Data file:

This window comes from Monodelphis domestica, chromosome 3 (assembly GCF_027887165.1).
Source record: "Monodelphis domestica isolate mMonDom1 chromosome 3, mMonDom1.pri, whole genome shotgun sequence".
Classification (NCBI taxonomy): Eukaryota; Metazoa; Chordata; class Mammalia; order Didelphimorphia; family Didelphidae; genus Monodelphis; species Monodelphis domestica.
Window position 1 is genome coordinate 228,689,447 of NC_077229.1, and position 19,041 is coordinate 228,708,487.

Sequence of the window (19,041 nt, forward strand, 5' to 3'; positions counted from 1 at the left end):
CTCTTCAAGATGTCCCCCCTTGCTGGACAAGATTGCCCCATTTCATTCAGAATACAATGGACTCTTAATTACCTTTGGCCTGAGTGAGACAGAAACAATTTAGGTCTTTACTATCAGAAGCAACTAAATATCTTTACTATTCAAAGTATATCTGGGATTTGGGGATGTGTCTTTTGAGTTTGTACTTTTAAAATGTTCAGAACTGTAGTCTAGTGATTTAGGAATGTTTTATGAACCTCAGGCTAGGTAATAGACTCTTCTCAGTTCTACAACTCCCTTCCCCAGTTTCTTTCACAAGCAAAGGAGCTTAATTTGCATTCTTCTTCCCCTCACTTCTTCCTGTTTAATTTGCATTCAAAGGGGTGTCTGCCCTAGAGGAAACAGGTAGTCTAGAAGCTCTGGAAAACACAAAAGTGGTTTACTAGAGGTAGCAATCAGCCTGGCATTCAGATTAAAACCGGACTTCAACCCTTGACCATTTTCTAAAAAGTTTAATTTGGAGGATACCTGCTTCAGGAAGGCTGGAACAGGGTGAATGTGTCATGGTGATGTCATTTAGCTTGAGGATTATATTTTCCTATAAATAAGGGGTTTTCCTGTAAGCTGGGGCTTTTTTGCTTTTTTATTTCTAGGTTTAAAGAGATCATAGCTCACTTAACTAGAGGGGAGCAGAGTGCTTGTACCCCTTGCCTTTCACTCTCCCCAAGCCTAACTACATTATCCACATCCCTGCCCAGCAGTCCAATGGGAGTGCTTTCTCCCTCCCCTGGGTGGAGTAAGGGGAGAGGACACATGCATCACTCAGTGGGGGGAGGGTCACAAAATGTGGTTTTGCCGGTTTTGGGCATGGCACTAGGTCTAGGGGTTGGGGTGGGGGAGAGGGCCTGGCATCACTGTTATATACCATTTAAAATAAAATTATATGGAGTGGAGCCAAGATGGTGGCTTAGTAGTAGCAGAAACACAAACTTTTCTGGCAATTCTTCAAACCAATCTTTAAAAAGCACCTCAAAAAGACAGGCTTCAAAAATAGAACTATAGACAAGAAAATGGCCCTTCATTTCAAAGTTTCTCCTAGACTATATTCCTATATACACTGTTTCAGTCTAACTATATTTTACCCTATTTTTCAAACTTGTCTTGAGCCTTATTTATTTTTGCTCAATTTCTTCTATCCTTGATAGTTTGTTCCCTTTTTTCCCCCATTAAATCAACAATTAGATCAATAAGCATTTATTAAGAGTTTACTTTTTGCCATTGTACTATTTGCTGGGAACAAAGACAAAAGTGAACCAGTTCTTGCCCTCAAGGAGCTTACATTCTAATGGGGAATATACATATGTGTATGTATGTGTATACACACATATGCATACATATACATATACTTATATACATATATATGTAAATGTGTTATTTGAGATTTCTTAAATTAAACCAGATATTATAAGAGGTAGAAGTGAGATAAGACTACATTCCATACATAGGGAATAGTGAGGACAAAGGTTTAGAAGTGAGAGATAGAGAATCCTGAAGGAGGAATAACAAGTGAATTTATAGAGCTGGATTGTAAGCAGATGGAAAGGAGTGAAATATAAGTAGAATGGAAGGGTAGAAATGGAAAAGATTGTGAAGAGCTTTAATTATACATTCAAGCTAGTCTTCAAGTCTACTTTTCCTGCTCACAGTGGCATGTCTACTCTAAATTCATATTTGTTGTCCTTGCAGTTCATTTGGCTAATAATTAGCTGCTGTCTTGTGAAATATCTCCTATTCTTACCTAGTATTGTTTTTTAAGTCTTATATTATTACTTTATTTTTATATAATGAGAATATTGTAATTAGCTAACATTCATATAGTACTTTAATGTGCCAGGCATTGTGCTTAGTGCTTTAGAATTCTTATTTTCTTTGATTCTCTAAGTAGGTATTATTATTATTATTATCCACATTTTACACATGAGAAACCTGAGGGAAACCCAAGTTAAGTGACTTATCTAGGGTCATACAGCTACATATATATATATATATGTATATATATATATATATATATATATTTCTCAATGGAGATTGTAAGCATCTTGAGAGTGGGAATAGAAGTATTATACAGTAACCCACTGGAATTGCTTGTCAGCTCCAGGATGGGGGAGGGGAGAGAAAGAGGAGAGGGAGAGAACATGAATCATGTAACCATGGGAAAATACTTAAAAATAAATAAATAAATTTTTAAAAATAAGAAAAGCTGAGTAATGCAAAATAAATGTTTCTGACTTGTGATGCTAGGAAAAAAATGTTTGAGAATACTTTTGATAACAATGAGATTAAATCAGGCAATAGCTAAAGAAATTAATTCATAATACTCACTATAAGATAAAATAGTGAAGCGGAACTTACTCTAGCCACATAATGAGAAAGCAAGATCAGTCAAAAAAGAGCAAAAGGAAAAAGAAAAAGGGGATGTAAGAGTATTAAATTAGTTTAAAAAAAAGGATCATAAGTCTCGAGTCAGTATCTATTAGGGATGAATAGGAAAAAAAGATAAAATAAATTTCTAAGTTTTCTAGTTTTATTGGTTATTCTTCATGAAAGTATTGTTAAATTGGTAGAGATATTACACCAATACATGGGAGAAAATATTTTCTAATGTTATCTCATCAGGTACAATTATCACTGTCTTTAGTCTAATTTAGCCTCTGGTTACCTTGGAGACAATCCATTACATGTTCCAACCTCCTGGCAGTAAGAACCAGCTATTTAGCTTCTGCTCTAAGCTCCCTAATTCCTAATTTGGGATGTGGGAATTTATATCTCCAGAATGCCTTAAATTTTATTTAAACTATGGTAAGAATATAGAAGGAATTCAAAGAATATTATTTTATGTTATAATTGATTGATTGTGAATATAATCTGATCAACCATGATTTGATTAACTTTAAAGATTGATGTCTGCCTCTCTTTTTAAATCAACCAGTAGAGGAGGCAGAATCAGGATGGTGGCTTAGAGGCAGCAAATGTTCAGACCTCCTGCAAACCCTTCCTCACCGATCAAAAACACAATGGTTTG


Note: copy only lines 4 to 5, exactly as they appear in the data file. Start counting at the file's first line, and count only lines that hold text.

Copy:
Window position 1 is genome coordinate 228,689,447 of NC_077229.1, and position 19,041 is coordinate 228,708,487.

Sequence of the window (19,041 nt, forward strand, 5' to 3'; positions counted from 1 at the left end):